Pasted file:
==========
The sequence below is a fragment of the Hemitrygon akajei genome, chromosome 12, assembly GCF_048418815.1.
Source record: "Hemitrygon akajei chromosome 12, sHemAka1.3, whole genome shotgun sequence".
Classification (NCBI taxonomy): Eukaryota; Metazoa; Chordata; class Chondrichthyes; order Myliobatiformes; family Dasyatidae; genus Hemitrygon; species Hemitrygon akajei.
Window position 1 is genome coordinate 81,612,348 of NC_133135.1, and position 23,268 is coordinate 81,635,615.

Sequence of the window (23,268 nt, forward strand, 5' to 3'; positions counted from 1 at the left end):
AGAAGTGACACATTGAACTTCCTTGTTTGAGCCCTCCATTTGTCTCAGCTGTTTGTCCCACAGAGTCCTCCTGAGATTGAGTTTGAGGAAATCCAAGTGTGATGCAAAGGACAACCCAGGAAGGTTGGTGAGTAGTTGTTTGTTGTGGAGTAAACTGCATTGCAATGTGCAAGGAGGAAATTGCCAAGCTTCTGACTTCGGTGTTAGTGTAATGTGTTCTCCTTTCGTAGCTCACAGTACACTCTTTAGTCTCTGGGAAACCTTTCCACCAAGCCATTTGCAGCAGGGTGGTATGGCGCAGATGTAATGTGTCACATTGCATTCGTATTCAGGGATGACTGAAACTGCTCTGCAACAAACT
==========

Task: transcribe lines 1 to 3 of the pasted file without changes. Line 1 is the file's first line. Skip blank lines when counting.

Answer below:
The sequence below is a fragment of the Hemitrygon akajei genome, chromosome 12, assembly GCF_048418815.1.
Source record: "Hemitrygon akajei chromosome 12, sHemAka1.3, whole genome shotgun sequence".
Classification (NCBI taxonomy): Eukaryota; Metazoa; Chordata; class Chondrichthyes; order Myliobatiformes; family Dasyatidae; genus Hemitrygon; species Hemitrygon akajei.